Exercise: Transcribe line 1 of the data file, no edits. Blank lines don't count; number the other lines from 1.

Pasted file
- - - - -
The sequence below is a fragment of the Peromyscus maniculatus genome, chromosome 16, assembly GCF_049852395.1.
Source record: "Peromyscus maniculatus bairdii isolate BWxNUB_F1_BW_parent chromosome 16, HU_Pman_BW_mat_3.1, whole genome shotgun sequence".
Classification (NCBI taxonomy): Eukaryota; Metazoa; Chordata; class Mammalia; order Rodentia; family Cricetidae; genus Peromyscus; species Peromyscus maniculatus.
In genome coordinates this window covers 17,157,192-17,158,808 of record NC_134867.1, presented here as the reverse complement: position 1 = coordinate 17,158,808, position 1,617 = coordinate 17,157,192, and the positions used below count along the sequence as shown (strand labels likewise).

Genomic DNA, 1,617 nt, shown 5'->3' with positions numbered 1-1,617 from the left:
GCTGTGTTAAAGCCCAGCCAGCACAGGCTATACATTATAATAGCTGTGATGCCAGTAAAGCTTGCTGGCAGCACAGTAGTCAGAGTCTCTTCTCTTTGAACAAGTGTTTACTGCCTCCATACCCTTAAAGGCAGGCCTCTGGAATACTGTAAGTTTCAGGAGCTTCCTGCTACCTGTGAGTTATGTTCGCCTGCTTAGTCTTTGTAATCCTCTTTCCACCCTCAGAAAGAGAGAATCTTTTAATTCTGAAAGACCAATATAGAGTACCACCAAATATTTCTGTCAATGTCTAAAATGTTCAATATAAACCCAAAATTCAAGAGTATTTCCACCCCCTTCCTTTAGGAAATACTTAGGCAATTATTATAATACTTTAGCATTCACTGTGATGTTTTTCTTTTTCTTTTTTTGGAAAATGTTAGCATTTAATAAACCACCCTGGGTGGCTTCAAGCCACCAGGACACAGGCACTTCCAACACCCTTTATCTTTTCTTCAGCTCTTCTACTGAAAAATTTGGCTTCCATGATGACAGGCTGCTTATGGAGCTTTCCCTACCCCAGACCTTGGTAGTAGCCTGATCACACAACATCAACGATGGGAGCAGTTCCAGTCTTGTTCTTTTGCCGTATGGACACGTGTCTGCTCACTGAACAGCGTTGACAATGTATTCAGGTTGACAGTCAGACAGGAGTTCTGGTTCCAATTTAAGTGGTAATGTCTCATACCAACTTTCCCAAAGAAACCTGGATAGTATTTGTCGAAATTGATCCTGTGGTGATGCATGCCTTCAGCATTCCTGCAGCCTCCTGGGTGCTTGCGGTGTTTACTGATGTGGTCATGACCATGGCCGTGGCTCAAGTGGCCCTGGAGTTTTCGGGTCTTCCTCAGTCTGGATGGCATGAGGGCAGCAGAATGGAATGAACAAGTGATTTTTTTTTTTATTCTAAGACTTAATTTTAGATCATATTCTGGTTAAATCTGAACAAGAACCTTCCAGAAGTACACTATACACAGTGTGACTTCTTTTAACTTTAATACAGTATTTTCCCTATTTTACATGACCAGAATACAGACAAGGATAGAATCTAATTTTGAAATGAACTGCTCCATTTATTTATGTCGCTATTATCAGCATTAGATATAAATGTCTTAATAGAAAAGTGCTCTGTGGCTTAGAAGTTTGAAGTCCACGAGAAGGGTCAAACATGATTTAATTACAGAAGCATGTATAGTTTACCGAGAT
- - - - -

The sequence below is a fragment of the Peromyscus maniculatus genome, chromosome 16, assembly GCF_049852395.1.